Einstein, Pasadena and How a Solar Eclipse Helped Prove the Theory of Relativity

Published : Monday, August 21, 2017 | 5:03 AM

Two things most Pasadenans know: a solar eclipse is predicted to occur today, and, that the world-famous Albert Einstein, creator of the Theory of Relativity, taught at Caltech and lived in Pasadena in the 1930’s. But few likely realize that a solar eclipse played a very large role in Einstein’s famous computations.

The theory of relativity is actually two interrelated theories proposed by Einstein: special relativity, which applies to elementary particles and their interactions, describing all their physical phenomena except gravity; and general relativity, which explains the law of gravitation and its relation to other forces of nature, including his belief that rays of light bend in the presence of a gravitational field.

Dr. Patrick McCarthy, Director of the Pasadena-based Giant Magellan Telescope Project, said it was an eclipse that confirmed Einstein’s theory of General Relativity.

“The sun will bend starlight as it goes by it, but it’s pretty hard to measure the positions of stars right next to the sun because the sun is awfully bright,” McCarthy said last week. “But in the early 1900s, there was an expedition to observe this total solar eclipse in South Africa where the astronomers have gone six months in advance. They ahd taken some deep photographs and measured positions of stars, and then when the sun was between us and those stars and the moon conveniently blocked out the light of the sun, they re-measured the positions of the stars and they could see the light has been bent going around the sun.”

McCarthy was referring to an expedition by a team led by British astronomer Sir Arthur Eddington, who observed the total solar eclipse of May 29, 1919 on an island off the west coast of Africa purposely to attempt to confirm Einstein’s theory.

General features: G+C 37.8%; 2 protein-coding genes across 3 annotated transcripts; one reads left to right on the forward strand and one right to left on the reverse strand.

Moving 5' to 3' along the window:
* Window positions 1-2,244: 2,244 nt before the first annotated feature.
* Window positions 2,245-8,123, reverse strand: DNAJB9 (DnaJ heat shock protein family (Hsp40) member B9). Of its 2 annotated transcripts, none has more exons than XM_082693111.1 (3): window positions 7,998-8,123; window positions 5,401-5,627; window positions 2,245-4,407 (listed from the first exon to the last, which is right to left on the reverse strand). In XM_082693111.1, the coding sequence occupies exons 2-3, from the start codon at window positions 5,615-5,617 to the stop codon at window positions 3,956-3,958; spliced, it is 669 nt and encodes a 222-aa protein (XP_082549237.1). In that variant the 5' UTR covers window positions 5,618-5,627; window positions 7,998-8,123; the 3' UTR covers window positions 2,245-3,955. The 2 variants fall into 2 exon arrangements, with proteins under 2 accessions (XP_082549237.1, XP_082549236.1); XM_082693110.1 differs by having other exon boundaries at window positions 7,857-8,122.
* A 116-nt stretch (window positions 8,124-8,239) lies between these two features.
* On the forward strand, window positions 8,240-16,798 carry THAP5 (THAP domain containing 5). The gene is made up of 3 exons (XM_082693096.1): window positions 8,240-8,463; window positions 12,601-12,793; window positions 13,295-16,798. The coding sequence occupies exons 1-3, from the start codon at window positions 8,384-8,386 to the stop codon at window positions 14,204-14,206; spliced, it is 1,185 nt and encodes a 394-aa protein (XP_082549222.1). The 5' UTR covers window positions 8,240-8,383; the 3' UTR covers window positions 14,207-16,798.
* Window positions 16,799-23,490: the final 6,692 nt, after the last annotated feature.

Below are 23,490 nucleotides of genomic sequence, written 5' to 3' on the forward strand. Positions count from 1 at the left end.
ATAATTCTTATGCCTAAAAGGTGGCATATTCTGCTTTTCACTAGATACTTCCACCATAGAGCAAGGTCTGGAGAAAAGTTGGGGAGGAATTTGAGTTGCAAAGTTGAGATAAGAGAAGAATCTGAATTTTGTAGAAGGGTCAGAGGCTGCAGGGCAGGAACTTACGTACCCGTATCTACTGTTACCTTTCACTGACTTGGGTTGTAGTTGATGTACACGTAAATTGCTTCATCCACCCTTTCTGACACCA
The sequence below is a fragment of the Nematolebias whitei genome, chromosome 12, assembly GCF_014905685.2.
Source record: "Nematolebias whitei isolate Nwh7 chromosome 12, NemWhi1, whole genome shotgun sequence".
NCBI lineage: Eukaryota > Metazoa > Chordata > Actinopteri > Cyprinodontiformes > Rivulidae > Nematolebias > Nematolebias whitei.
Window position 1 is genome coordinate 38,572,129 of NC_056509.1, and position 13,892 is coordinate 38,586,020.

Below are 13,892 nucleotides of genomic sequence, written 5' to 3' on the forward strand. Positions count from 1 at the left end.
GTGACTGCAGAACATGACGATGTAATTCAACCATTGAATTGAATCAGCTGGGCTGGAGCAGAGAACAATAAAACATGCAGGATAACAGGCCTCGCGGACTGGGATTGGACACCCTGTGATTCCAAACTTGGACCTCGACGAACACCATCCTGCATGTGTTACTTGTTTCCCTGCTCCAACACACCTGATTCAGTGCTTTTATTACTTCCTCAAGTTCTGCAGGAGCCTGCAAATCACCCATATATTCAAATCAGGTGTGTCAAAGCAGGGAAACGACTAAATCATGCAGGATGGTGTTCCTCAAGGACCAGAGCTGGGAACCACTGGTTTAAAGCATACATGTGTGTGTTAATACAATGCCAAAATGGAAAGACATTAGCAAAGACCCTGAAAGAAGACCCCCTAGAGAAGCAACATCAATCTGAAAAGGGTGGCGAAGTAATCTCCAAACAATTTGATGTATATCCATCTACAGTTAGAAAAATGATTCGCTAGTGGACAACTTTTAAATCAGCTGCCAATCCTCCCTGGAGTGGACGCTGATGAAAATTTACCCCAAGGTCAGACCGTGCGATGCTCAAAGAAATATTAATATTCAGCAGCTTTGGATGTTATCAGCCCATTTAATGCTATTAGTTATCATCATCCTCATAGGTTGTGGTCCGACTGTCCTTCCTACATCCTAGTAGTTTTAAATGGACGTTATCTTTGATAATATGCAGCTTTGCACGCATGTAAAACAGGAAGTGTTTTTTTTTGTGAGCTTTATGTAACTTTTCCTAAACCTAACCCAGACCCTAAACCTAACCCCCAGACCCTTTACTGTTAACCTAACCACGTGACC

“That was the first time that the scientific world recognized that there was clear validity to Einstein’s theory of relativity, and it changed the whole way we think about the universe, of gravity, about space and time,” he said. “And that few minutes when the sun was blocked was a crucial time to verify and prove that that theory was more than just a theory; it’s reality.”

A year before, a team of American astronomers led by Samuel Alfred Mitchell tried to test the theory of relativity by observing a solar eclipse from Baker City, Oregon on June 8, 1918, but thick clouds came just as the eclipse neared totality and made the experiment impossible.

The 1919 confirmation, three years after he published the theory in its final form, made Einstein an overnight sensation, and led to his winning the Nobel Prize in 1921.

Dr. Cameron Hummels, Caltech’s Director of Astronomy Outreach, said that confirmation was crucial for science, and was significant for Pasadena, where Einstein spent time when he was fine-tuning his theory of relativity.

“They went to the locations and they found that in fact, yes, the position of the star was warped and it was a major confirmation of the theory of general relativity. And it was a really, really big deal,” Hummels said. “That’s something that I haven’t mentioned a lot of. Maybe it’s too esoteric for people, but it’s had a dramatic implication for our understanding of nature and our understanding of the physical world.”

Hummels said Einstein spent a “substantial amount of time” at the Carnegie Institute (now Carnegie Observatories) on Santa Barbara Street near North Lake Avenue.

“I think he spent three years in Pasadena working in and doing research, a little bit after the general relativity contributions. Einstein has [a]connection with Pasadena,” Hummels added.

McCarthy said Einstein also spent much of his time at the Mount Wilson Observatory as the scientist was formulating the theory of relativity.

Einstein lived in Pasadena with his wife Elsa, spending three winters in the City in 1931, 1932 and 1933, at about the time he was at the height of his fame.

Articles taken from his writings and letters to friends in Germany say he was drawn to Pasadena because of the scientific work and groundbreaking developments coming out of Caltech and the Carnegie Institute.

In 1933, Einstein undertook his third two-month visiting professorship at Caltech, and in 1935 he decided to remain permanently in the United States and apply for citizenship.